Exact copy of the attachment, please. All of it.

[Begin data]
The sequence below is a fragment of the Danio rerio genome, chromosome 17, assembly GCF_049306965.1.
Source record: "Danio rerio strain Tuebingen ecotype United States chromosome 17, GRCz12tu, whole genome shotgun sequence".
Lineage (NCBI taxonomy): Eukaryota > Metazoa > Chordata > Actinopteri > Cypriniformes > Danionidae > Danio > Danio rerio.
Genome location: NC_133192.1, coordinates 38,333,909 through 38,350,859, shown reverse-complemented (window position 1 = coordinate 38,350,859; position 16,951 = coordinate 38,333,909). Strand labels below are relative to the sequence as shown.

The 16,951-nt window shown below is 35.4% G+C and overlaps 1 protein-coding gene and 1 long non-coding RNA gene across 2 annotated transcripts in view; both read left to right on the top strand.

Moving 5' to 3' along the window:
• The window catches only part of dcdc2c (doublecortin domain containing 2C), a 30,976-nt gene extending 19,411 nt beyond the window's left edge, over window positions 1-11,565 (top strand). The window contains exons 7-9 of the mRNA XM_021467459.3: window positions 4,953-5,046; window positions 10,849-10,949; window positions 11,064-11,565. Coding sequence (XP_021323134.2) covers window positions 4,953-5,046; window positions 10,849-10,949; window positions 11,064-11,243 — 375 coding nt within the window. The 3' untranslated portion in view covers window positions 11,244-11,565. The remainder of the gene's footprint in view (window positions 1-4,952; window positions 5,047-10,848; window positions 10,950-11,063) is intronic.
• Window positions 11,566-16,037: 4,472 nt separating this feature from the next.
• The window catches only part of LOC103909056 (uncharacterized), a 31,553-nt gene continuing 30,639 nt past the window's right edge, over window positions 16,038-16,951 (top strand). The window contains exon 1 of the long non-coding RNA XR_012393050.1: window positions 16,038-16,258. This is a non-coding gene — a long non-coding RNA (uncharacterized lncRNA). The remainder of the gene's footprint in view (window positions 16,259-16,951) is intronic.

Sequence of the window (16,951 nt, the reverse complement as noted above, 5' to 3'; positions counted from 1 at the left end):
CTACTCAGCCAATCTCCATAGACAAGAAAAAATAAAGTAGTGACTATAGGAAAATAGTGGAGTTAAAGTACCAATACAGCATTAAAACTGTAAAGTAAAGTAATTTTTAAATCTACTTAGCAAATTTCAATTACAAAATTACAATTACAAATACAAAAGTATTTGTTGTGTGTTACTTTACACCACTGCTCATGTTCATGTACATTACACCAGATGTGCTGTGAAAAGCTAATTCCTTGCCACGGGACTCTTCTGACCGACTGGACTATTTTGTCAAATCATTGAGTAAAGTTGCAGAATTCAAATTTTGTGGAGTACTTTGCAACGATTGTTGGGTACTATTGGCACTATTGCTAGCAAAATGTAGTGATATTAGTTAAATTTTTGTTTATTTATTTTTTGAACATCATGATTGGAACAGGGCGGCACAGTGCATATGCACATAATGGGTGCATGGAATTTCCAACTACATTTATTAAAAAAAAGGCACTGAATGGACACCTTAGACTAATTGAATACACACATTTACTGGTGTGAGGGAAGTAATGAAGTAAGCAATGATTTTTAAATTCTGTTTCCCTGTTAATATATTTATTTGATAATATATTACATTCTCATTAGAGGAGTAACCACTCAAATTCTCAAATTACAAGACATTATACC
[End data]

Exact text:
The sequence below is a fragment of the Danio rerio genome, chromosome 17, assembly GCF_049306965.1.
Source record: "Danio rerio strain Tuebingen ecotype United States chromosome 17, GRCz12tu, whole genome shotgun sequence".
Lineage (NCBI taxonomy): Eukaryota > Metazoa > Chordata > Actinopteri > Cypriniformes > Danionidae > Danio > Danio rerio.
Genome location: NC_133192.1, coordinates 38,333,909 through 38,350,859, shown reverse-complemented (window position 1 = coordinate 38,350,859; position 16,951 = coordinate 38,333,909). Strand labels below are relative to the sequence as shown.

The 16,951-nt window shown below is 35.4% G+C and overlaps 1 protein-coding gene and 1 long non-coding RNA gene across 2 annotated transcripts in view; both read left to right on the top strand.

Moving 5' to 3' along the window:
• The window catches only part of dcdc2c (doublecortin domain containing 2C), a 30,976-nt gene extending 19,411 nt beyond the window's left edge, over window positions 1-11,565 (top strand). The window contains exons 7-9 of the mRNA XM_021467459.3: window positions 4,953-5,046; window positions 10,849-10,949; window positions 11,064-11,565. Coding sequence (XP_021323134.2) covers window positions 4,953-5,046; window positions 10,849-10,949; window positions 11,064-11,243 — 375 coding nt within the window. The 3' untranslated portion in view covers window positions 11,244-11,565. The remainder of the gene's footprint in view (window positions 1-4,952; window positions 5,047-10,848; window positions 10,950-11,063) is intronic.
• Window positions 11,566-16,037: 4,472 nt separating this feature from the next.
• The window catches only part of LOC103909056 (uncharacterized), a 31,553-nt gene continuing 30,639 nt past the window's right edge, over window positions 16,038-16,951 (top strand). The window contains exon 1 of the long non-coding RNA XR_012393050.1: window positions 16,038-16,258. This is a non-coding gene — a long non-coding RNA (uncharacterized lncRNA). The remainder of the gene's footprint in view (window positions 16,259-16,951) is intronic.

Sequence of the window (16,951 nt, the reverse complement as noted above, 5' to 3'; positions counted from 1 at the left end):
CTACTCAGCCAATCTCCATAGACAAGAAAAAATAAAGTAGTGACTATAGGAAAATAGTGGAGTTAAAGTACCAATACAGCATTAAAACTGTAAAGTAAAGTAATTTTTAAATCTACTTAGCAAATTTCAATTACAAAATTACAATTACAAATACAAAAGTATTTGTTGTGTGTTACTTTACACCACTGCTCATGTTCATGTACATTACACCAGATGTGCTGTGAAAAGCTAATTCCTTGCCACGGGACTCTTCTGACCGACTGGACTATTTTGTCAAATCATTGAGTAAAGTTGCAGAATTCAAATTTTGTGGAGTACTTTGCAACGATTGTTGGGTACTATTGGCACTATTGCTAGCAAAATGTAGTGATATTAGTTAAATTTTTGTTTATTTATTTTTTGAACATCATGATTGGAACAGGGCGGCACAGTGCATATGCACATAATGGGTGCATGGAATTTCCAACTACATTTATTAAAAAAAAGGCACTGAATGGACACCTTAGACTAATTGAATACACACATTTACTGGTGTGAGGGAAGTAATGAAGTAAGCAATGATTTTTAAATTCTGTTTCCCTGTTAATATATTTATTTGATAATATATTACATTCTCATTAGAGGAGTAACCACTCAAATTCTCAAATTACAAGACATTATACC